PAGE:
13:51:58 13:50:55 13:31:35 14:00:30 13:36:02  14:41:46 13:46:07 13:41:35 13:04:06 14:15:49  15:02:15 13:35:21 14:18:29 13:00:26 14:13:15  12:29:44 13:21:38 15:33:35 12:49:41 12:36:10  12:30:19 12:15:15 13:29:27 15:41:17 12:42:20  15:10:48 12:06:58 12:35:50 13:27:42 14:31:54  12:16:02 15:27:52 15:38:11 13:03:47 13:20:44  14:28:58 15:19:13 14:43:14 14:47:43 15:13:54  14:03:35 16:07:34 16:38:58 16:47:10 13:00:21  12:00:07 17:15:28 17:18:27 17:19:06 11:07:24  15:53:55 16:58:13 11:01:11 17:23:07 17:26:38  10:43:25 12:00:00 15:47:37 09:54:50 16:38:47  10:08:54 17:10:21 10:44:05 17:29:05
Events are time measurements of occurrances that can occur at random times, but - by the definition I'm using, samples must be (approximately at least) regularly spaced. Someone passively records events, but they must actively sample measurements at regularly 'spaced' time intervals. Here for example are 64 equally-spaced dates throughout a year:
Samples can be of 2 kinds, and we're already familiar with these kinds of measurements. If we count the events in a sample period then we get counts, as above; while if we make measurements of some amount, then we get amounts, as above - and we know how to describe and visualize these.
First, we can bin the DAY-EVENTS into months:
Jan Feb Mar Apr May Jun Jul Aug Sep Oct Nov Dec 9 3 6 5 3 6 4 4 8 7 6 3
in order to see which months are accounted for in the data and how often they occur. In this case we can see:
But it's not easy to see if there's any clustering within months or 'seasons.
Se can also bin the SECOND-EVENTS into hours:
hour: 00 01 02 03 04 05 06 07 08 09 10 11 12 13 14 15 16 17 18 19 20 21 count: 0 0 0 0 0 0 0 0 0 1 3 2 11 15 10 10 5 7 0 0 0 0
To see a similar kind of sample vector. In this case we see:
A cleaner way to display this vector assumes the reader knows you're not just 'hiding' the zero-count hours:
hour: 09 10 11 12 13 14 15 16 17 count: 1 3 2 11 15 10 10 5 7
In this section we have created samples simply by binning the events into convenient intervals - months and hours. We could also make measurements in each of those intervals (end-of-month bank balance, or temperature on the hour) and get very similar results.
As usual, we can order the events, which is an operation made quite easy by the proper ordering. (I leave this as an exercise...) As with phenomena, the most useful statistics are n, the number of events or samples and their range (time of the last event - time of the first).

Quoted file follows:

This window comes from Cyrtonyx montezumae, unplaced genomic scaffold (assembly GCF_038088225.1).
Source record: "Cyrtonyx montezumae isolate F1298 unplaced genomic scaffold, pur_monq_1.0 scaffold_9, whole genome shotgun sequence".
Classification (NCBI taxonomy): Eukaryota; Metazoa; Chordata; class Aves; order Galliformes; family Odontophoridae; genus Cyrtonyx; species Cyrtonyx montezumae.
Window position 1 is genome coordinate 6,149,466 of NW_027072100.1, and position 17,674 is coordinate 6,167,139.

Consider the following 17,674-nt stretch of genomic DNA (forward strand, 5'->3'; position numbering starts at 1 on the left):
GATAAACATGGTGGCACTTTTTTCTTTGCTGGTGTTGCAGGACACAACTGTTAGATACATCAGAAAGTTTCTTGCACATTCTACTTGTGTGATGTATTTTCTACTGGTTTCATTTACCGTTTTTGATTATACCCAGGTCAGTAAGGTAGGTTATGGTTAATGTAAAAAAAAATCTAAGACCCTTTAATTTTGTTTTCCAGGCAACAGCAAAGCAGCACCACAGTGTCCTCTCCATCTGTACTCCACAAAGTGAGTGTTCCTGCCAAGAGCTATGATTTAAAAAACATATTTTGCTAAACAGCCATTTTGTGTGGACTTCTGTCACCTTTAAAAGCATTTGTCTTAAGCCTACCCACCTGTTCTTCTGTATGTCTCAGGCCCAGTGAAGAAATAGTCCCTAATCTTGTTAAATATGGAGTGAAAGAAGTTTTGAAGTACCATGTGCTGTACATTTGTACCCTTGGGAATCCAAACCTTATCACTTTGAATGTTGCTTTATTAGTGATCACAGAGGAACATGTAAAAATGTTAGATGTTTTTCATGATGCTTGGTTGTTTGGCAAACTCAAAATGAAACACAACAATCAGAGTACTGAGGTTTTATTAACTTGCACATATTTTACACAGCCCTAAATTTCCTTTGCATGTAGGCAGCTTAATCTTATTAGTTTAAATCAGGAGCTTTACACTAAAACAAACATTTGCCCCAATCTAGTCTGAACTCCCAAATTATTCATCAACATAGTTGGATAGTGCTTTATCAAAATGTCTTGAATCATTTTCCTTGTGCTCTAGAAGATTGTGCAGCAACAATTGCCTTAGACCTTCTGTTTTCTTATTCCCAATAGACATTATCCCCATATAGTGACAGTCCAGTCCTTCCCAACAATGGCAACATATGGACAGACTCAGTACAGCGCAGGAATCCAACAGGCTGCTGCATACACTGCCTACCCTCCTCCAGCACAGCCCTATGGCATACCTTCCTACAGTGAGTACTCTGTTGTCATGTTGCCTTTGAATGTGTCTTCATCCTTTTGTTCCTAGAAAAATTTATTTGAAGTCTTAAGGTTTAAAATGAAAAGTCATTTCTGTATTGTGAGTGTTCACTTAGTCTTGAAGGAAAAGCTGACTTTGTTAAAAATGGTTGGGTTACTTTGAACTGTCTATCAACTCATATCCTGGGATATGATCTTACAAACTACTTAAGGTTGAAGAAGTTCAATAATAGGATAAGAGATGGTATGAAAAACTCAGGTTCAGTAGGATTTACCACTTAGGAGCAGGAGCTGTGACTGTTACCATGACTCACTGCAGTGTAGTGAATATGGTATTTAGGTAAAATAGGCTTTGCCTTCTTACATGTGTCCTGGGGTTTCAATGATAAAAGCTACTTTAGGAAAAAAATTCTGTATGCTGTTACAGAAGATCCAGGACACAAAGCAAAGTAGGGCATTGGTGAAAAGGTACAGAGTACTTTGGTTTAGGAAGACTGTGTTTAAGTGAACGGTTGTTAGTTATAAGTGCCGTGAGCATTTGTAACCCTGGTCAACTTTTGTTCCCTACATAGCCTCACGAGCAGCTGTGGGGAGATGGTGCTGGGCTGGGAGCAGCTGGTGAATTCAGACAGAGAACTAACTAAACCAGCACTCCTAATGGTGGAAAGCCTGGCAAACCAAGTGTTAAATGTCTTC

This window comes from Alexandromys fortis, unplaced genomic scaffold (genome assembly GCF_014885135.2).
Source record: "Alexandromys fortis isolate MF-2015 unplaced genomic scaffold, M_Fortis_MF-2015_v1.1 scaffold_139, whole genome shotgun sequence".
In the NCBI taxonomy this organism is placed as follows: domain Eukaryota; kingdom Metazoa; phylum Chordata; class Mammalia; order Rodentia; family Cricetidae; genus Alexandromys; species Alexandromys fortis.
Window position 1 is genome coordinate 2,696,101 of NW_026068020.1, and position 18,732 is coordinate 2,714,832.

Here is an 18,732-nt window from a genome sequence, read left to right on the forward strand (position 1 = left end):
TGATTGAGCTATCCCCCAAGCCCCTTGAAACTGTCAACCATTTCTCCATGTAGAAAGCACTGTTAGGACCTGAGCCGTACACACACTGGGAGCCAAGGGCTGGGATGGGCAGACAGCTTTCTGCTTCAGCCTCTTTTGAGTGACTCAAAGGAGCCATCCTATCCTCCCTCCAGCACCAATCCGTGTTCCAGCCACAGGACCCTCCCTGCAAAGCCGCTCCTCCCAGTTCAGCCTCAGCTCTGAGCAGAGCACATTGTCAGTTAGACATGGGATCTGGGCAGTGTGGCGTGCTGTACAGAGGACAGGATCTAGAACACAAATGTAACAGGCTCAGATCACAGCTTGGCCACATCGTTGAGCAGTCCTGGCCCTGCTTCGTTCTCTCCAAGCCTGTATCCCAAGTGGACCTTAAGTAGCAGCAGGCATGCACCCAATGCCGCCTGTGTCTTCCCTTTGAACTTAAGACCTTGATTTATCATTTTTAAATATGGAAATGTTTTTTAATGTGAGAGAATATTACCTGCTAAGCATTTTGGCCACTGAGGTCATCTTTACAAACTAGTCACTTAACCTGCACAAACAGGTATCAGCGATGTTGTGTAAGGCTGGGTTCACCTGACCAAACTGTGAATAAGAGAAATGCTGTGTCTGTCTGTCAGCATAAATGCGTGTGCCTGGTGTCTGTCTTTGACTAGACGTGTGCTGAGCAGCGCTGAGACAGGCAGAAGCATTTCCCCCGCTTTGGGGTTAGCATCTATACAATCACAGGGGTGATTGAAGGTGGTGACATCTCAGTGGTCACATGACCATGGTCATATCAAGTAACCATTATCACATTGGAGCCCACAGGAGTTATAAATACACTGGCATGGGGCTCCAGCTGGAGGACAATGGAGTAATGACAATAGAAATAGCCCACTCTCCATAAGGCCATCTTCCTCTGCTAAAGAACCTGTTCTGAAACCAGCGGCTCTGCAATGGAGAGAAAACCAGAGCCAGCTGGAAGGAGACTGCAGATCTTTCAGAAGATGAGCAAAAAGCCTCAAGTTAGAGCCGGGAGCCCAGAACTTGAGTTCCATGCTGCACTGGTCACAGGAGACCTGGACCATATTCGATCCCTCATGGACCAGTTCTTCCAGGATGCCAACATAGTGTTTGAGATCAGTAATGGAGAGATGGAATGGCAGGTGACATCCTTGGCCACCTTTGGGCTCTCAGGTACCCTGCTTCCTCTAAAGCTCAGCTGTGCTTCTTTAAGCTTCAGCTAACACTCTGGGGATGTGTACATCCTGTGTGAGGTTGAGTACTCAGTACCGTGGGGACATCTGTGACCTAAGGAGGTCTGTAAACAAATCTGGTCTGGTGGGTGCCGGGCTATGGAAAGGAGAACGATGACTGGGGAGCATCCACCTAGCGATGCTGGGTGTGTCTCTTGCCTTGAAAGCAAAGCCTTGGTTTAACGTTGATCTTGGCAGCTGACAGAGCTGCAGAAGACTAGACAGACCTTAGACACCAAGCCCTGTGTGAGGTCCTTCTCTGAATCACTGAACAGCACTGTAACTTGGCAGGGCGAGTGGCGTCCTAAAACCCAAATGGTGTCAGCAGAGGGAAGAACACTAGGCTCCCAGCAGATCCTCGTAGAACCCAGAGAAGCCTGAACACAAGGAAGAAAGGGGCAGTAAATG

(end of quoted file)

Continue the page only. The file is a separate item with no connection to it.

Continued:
Although it's not often done, the simplest way to visualize events is with simple marks representing the occurrance of an event. You need the minimum and maximum time instants to create the visualization. Here's a plot of each of the years from 1950 to 2014:
You can see the absolutely regular progression. Of course we don't know whether the event occured at some instant within each year, or if the period of time has been divided up into 64 periods. The first datagraphic is 'rug plot' that simply shows 64 evenly spaced events that must be controlled by some regular process. In fact, I use the term sample to refer to this kind of measurement because it reflects a controlling timer. The seccond plot shows 64 events in the same time period, but these events are clearly not happening at regularly spaced intervals. In fact, these data come from what's called a 'uniform' random number generator. This behavior is what you might find if something is occurring at unpredictable time instants.
Here is a similar plot of the DAY events. We don't know what happened before or after the year that was being monitored, but we can see the random occurrance of each of the events.
Finally, here's a plot of the SECOND events. Nothing occurs until about 10:00, then a few events arise and apparently greater frequency, then the events die out after about 18:00.
These graphics give an intuitive sense of what is going on, but we usually 'bin' events into intervals for 2 reasons: 1) the intervals smooth out some of the irregularity, and the intervals are usually human-related periods (hours, years, etc.) like the ones seen in the measurement 'flowchart' above.
If we assume that the experiment was conducted for exactly a year, beginning on 2012-jan-01 and ending on 2012-dec-31, then a natural binning system is months, which gives the following datagraphic for the random event.
And here is a plot of the hours, with (most of) the zero-count hours removed. I left the extremes just to show that we haven't 'windowed' the data.
This bar plot, which suits the visualization of binned counts, can also be used for other kinds of time series, as shown below.
So far we have examined vectors of individual events and then grouped them into convenient time periods. But if the regular time periods contain other measurements, we are dealing with time series of measurements. The next plot shows a series evenly-timed measurements one quarter apart. Notice several features:
What insights can we gain from this plot?